England centre-back Terry Fenwick once remarked that trying – and failing – to mark Diego Maradona in the 1986 World Cup quarter-final had ruined his career.
On one hand it seems a strange thing to say. Fenwick played on after Mexico 86, joined Tottenham and helped win the 1991 FA Cup. Meeting Maradona, then, was far from the end of him as a player.
But on the other hand his declaration makes perfect sense. Top level football is about the quest for excellence. Fenwick was three matches away from winning the World Cup, and fulfilling all those dreams that had motivated his time in the game. Then he came up against the best, and was found wanting. Things could never be quite the same again.
How will they be this week for a centre-back who finds himself in a similar situation?
Just 22, Dario Aimar has been at the heart of the success of Ecuadorian champions Barcelona. Last year, his first with the club, he was the junior centre-back, alongside Anderson Ordonez. At the start of the year, the World Soccer Libertadores Cup preview picked out Barcelona as dangerous outsiders, noting that their strength was based on defensive solidity, and that although Ordonez had been sold to Germany, talented replacements were available. Aimar took on extra responsibility, forming a fine combination with Xavier Arreaga and the club made impressive progress through South America’s equivalent of the Champions League.
In 10 games the team have conceded just 10 goals – and six of those came in two matches where they let their guard down, having already qualified for the knock out phase. They have specialised in knocking out Brazilians, getting the better of Botafogo in the group stage before eliminating both Palmeiras and Santos – leading up to a clash with another Brazilian opponent in the semi final. They are at home to Gremio this Wednesday, travelling to Porto Alegre for the second leg a week later.
Playing the second leg away has suited them so far. Barcelona lack midfield elaboration. But they have plenty of attacking pace and power down the flanks, and their model of play is well suited to the counter-attack – providing they can maintain that defensive solidity.
The key to this is the performance of Dario Aimar. He has been especially eye catching in the course of the campaign, quick across the ground and classy on the ball, generating interest from clubs in Brazil and Europe. His displays in the Libertadores forced his way into the Ecuador national team – and therein lies the problem.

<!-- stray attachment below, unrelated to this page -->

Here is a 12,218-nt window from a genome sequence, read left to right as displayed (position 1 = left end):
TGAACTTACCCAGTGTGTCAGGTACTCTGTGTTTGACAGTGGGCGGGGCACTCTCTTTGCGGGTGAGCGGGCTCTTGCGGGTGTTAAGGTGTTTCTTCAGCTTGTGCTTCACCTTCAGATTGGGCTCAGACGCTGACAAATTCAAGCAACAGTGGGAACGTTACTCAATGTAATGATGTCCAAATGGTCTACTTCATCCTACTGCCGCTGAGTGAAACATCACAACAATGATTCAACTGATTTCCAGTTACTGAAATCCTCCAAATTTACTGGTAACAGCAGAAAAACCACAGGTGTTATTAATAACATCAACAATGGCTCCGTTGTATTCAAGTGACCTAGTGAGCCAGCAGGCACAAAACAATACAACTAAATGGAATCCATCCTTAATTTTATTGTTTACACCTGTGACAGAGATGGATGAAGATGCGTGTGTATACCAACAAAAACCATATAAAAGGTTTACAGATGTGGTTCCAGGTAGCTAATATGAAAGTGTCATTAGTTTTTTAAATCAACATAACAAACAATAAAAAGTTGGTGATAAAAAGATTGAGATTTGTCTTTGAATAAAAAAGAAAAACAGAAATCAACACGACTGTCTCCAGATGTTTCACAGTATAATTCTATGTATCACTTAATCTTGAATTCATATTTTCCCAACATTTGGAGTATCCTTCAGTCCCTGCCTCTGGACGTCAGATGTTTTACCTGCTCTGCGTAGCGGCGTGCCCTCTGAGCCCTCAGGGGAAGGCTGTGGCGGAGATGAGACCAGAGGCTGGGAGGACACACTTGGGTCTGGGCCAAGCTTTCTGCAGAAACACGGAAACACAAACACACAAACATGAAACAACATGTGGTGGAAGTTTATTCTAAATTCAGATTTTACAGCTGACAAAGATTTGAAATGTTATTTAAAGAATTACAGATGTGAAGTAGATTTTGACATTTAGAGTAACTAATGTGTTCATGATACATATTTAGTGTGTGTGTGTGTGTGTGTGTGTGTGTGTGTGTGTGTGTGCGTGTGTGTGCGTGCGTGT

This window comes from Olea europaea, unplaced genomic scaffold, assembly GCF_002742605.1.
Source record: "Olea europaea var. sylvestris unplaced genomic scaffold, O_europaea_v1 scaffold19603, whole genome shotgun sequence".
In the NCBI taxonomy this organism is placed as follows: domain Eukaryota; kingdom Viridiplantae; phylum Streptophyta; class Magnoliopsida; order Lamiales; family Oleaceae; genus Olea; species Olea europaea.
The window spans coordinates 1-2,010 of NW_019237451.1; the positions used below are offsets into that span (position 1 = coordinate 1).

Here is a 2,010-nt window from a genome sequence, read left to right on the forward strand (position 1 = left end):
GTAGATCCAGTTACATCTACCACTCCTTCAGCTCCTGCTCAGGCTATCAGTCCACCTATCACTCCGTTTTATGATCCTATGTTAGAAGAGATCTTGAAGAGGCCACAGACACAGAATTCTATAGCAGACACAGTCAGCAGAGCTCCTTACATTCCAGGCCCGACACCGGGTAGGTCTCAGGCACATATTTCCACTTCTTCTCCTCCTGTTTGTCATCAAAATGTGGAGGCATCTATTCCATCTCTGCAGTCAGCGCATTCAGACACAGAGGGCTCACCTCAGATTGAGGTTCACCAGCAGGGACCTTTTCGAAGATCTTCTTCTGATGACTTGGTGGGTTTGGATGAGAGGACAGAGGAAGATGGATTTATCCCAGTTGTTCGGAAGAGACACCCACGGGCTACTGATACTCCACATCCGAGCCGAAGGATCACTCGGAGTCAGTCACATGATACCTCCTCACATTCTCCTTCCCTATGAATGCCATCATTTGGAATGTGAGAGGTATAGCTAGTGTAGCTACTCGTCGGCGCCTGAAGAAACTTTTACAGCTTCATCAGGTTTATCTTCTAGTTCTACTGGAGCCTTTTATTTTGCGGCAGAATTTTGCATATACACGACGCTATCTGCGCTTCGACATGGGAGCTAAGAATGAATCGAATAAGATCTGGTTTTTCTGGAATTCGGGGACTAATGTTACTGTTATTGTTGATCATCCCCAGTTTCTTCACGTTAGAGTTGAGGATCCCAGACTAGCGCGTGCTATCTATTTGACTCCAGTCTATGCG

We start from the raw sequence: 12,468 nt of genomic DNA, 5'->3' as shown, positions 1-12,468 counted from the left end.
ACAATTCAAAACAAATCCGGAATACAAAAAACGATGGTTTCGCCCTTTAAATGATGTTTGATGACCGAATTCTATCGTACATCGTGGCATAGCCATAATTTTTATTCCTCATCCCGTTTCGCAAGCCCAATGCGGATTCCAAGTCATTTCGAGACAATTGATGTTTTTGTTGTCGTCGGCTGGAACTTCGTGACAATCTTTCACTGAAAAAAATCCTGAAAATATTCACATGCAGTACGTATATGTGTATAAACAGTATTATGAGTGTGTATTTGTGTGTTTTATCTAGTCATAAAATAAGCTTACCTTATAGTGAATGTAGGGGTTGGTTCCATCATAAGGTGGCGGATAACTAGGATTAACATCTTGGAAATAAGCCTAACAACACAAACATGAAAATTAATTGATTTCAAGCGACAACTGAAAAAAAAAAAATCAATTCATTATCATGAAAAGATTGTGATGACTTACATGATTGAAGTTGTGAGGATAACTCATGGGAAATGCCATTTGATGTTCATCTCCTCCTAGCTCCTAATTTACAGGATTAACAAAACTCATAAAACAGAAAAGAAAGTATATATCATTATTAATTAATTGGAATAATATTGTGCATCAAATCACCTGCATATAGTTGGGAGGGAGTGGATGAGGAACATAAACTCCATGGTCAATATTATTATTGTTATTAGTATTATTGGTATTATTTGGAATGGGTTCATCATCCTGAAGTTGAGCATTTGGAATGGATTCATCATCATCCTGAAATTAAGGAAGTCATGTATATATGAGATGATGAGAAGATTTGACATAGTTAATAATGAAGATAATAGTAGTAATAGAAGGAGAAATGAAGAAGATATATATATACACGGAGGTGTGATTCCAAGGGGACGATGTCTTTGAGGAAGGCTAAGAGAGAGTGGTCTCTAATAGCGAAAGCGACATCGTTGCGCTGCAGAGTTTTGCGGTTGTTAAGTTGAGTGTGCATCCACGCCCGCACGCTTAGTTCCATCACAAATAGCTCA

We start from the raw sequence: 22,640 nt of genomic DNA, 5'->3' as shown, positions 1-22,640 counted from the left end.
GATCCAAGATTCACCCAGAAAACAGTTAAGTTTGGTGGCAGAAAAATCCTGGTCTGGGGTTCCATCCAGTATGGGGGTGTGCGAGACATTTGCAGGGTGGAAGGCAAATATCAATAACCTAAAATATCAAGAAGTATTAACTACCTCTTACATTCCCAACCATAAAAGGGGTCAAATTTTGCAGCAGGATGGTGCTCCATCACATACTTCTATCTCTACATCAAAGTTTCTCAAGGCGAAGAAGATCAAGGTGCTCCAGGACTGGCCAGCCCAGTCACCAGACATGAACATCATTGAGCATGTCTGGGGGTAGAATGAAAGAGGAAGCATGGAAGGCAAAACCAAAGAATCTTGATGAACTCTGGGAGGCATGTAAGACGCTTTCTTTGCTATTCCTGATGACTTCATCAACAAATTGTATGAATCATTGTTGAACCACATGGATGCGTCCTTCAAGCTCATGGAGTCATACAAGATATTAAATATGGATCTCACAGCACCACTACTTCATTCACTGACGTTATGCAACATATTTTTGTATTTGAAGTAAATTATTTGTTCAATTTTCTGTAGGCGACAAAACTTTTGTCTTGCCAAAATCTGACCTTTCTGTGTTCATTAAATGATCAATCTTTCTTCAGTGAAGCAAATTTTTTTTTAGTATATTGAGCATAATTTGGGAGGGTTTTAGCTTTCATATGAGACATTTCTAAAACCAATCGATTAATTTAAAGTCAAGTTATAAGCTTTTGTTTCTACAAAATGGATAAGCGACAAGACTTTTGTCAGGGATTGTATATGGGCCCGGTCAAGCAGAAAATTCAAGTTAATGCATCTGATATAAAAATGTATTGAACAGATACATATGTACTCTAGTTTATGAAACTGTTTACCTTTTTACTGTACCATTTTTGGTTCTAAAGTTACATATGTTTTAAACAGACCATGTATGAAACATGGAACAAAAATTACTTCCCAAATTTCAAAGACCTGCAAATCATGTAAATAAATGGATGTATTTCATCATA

He appeared in the recent final two rounds of the World Cup qualification campaign. Ecuador had sacked their coach and appointed a caretaker, all but giving up their remote chances of making it to Russia. An experimental squad, full of untried players, was announced. Aimar had not been on the losing side in three friendlies played earlier in the year. But this was not an ideal atmosphere in which to make his competitive debut. Ecuador lost 2-1 away to Chile, and then came the last round, at home to an Argentina side in real danger of missing out on the 2018 World Cup.
A defeat for Argentina could have been the last time Lionel Messi was seen in an Argentina shirt. A victory would give Messi one more crack at winning the World Cup while still close to his prime. And Messi, of course, rose to the occasion, saving his side with a glorious hat-trick.
The goals were all scored by finding a hole in the defence that Aimar should have been filling. The young centre back had a dreadful game. Nothing in his short but successful career had remotely prepared him for the task of trying to stop an inspired Messi. Gone was the class and the poise that fans of Barcelona of Guayaquil have been counting on. Instead he was one more hapless defender taken apart by the man from Catalonia’s Barcelona.
There is no shame in coming out second best against Messi. The test is in the reaction. How does Aimar respond after climbing the mountain only to receive a bruising fall? Can he find the same calm authority that has broken the hearts of Brazilian strikers in this year’s Libertadores? Or has his self-belief been damaged by tangling with Messi? It is Gremio’s task to find out.